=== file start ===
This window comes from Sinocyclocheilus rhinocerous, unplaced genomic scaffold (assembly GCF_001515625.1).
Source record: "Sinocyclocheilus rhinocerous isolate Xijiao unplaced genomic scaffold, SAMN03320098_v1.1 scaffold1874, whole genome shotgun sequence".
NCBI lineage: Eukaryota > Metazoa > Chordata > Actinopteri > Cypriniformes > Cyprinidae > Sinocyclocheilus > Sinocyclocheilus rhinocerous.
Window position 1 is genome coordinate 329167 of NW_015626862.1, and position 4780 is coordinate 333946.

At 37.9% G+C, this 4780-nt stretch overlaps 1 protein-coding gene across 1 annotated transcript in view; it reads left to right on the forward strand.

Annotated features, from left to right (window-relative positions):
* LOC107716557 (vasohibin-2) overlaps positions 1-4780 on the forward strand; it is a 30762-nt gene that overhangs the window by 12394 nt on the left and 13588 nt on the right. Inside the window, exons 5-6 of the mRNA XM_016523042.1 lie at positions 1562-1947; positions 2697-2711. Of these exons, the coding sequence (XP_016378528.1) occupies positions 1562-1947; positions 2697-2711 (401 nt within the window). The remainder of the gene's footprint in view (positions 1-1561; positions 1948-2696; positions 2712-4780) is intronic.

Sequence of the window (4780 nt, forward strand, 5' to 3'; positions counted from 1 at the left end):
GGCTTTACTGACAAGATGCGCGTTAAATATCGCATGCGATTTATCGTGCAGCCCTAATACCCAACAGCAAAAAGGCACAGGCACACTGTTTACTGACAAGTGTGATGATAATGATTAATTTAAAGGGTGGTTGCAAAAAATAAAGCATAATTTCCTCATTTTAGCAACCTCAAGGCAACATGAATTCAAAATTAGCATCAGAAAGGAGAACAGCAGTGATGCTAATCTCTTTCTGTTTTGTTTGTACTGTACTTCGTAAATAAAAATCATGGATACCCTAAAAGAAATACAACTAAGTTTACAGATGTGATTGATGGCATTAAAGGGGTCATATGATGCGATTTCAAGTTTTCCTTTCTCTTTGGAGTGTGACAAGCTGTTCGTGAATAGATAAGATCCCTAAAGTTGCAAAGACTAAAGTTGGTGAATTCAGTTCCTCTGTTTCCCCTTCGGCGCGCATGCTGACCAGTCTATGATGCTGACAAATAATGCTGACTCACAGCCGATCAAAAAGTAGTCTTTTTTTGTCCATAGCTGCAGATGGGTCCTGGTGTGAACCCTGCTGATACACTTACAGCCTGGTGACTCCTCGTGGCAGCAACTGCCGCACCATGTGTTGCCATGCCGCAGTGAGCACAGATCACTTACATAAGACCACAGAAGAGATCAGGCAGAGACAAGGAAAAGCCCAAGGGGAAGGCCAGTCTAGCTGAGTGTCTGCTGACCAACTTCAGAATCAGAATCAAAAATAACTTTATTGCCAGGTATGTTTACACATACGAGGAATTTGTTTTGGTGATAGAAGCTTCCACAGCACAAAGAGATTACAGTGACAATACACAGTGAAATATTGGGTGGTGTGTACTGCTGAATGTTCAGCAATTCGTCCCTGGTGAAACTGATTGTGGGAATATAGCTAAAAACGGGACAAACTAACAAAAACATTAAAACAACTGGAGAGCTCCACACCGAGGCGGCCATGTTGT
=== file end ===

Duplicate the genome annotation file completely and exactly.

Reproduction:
This window comes from Sinocyclocheilus rhinocerous, unplaced genomic scaffold (assembly GCF_001515625.1).
Source record: "Sinocyclocheilus rhinocerous isolate Xijiao unplaced genomic scaffold, SAMN03320098_v1.1 scaffold1874, whole genome shotgun sequence".
NCBI lineage: Eukaryota > Metazoa > Chordata > Actinopteri > Cypriniformes > Cyprinidae > Sinocyclocheilus > Sinocyclocheilus rhinocerous.
Window position 1 is genome coordinate 329167 of NW_015626862.1, and position 4780 is coordinate 333946.

At 37.9% G+C, this 4780-nt stretch overlaps 1 protein-coding gene across 1 annotated transcript in view; it reads left to right on the forward strand.

Annotated features, from left to right (window-relative positions):
* LOC107716557 (vasohibin-2) overlaps positions 1-4780 on the forward strand; it is a 30762-nt gene that overhangs the window by 12394 nt on the left and 13588 nt on the right. Inside the window, exons 5-6 of the mRNA XM_016523042.1 lie at positions 1562-1947; positions 2697-2711. Of these exons, the coding sequence (XP_016378528.1) occupies positions 1562-1947; positions 2697-2711 (401 nt within the window). The remainder of the gene's footprint in view (positions 1-1561; positions 1948-2696; positions 2712-4780) is intronic.

Sequence of the window (4780 nt, forward strand, 5' to 3'; positions counted from 1 at the left end):
GGCTTTACTGACAAGATGCGCGTTAAATATCGCATGCGATTTATCGTGCAGCCCTAATACCCAACAGCAAAAAGGCACAGGCACACTGTTTACTGACAAGTGTGATGATAATGATTAATTTAAAGGGTGGTTGCAAAAAATAAAGCATAATTTCCTCATTTTAGCAACCTCAAGGCAACATGAATTCAAAATTAGCATCAGAAAGGAGAACAGCAGTGATGCTAATCTCTTTCTGTTTTGTTTGTACTGTACTTCGTAAATAAAAATCATGGATACCCTAAAAGAAATACAACTAAGTTTACAGATGTGATTGATGGCATTAAAGGGGTCATATGATGCGATTTCAAGTTTTCCTTTCTCTTTGGAGTGTGACAAGCTGTTCGTGAATAGATAAGATCCCTAAAGTTGCAAAGACTAAAGTTGGTGAATTCAGTTCCTCTGTTTCCCCTTCGGCGCGCATGCTGACCAGTCTATGATGCTGACAAATAATGCTGACTCACAGCCGATCAAAAAGTAGTCTTTTTTTGTCCATAGCTGCAGATGGGTCCTGGTGTGAACCCTGCTGATACACTTACAGCCTGGTGACTCCTCGTGGCAGCAACTGCCGCACCATGTGTTGCCATGCCGCAGTGAGCACAGATCACTTACATAAGACCACAGAAGAGATCAGGCAGAGACAAGGAAAAGCCCAAGGGGAAGGCCAGTCTAGCTGAGTGTCTGCTGACCAACTTCAGAATCAGAATCAAAAATAACTTTATTGCCAGGTATGTTTACACATACGAGGAATTTGTTTTGGTGATAGAAGCTTCCACAGCACAAAGAGATTACAGTGACAATACACAGTGAAATATTGGGTGGTGTGTACTGCTGAATGTTCAGCAATTCGTCCCTGGTGAAACTGATTGTGGGAATATAGCTAAAAACGGGACAAACTAACAAAAACATTAAAACAACTGGAGAGCTCCACACCGAGGCGGCCATGTTGT